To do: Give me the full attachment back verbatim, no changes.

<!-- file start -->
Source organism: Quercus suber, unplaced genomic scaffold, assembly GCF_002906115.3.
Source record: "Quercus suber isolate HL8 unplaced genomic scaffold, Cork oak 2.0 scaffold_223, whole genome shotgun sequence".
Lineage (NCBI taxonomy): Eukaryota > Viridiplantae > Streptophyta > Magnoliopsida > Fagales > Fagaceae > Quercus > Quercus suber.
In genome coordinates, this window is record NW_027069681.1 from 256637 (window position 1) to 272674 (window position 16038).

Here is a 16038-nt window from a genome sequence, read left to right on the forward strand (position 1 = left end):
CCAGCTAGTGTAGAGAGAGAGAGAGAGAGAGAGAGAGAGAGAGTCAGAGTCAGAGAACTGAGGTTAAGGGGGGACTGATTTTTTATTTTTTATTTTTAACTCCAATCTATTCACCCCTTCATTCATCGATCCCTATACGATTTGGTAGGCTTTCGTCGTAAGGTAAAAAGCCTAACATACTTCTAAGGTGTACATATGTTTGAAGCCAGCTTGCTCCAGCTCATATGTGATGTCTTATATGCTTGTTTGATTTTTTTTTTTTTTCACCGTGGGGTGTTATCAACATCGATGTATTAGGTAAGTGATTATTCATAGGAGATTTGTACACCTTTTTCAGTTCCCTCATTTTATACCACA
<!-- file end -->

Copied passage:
Source organism: Quercus suber, unplaced genomic scaffold, assembly GCF_002906115.3.
Source record: "Quercus suber isolate HL8 unplaced genomic scaffold, Cork oak 2.0 scaffold_223, whole genome shotgun sequence".
Lineage (NCBI taxonomy): Eukaryota > Viridiplantae > Streptophyta > Magnoliopsida > Fagales > Fagaceae > Quercus > Quercus suber.
In genome coordinates, this window is record NW_027069681.1 from 256637 (window position 1) to 272674 (window position 16038).

Here is a 16038-nt window from a genome sequence, read left to right on the forward strand (position 1 = left end):
CCAGCTAGTGTAGAGAGAGAGAGAGAGAGAGAGAGAGAGAGAGTCAGAGTCAGAGAACTGAGGTTAAGGGGGGACTGATTTTTTATTTTTTATTTTTAACTCCAATCTATTCACCCCTTCATTCATCGATCCCTATACGATTTGGTAGGCTTTCGTCGTAAGGTAAAAAGCCTAACATACTTCTAAGGTGTACATATGTTTGAAGCCAGCTTGCTCCAGCTCATATGTGATGTCTTATATGCTTGTTTGATTTTTTTTTTTTTTCACCGTGGGGTGTTATCAACATCGATGTATTAGGTAAGTGATTATTCATAGGAGATTTGTACACCTTTTTCAGTTCCCTCATTTTATACCACA